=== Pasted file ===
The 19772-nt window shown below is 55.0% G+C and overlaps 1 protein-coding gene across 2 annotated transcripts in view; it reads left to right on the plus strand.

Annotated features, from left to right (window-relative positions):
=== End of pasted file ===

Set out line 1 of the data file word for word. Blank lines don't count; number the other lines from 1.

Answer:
The 19772-nt window shown below is 55.0% G+C and overlaps 1 protein-coding gene across 2 annotated transcripts in view; it reads left to right on the plus strand.